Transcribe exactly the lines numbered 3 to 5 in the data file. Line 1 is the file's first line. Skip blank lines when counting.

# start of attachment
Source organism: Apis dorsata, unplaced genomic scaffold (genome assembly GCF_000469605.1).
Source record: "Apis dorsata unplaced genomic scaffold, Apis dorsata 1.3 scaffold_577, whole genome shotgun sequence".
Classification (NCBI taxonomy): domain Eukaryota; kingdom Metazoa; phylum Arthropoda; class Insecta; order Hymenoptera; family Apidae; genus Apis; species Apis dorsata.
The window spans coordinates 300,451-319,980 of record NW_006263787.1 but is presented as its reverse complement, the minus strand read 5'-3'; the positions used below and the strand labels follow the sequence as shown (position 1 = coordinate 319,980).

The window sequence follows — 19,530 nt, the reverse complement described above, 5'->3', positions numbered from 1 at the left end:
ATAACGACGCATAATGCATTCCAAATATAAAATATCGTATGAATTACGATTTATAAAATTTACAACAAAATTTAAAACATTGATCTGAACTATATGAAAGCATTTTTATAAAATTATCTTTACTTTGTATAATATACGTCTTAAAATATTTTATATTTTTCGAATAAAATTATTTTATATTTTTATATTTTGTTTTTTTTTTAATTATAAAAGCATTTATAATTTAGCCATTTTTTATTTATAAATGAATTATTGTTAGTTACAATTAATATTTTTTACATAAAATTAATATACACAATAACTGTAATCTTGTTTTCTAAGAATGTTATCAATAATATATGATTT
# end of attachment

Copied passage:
Classification (NCBI taxonomy): domain Eukaryota; kingdom Metazoa; phylum Arthropoda; class Insecta; order Hymenoptera; family Apidae; genus Apis; species Apis dorsata.
The window spans coordinates 300,451-319,980 of record NW_006263787.1 but is presented as its reverse complement, the minus strand read 5'-3'; the positions used below and the strand labels follow the sequence as shown (position 1 = coordinate 319,980).

The window sequence follows — 19,530 nt, the reverse complement described above, 5'->3', positions numbered from 1 at the left end: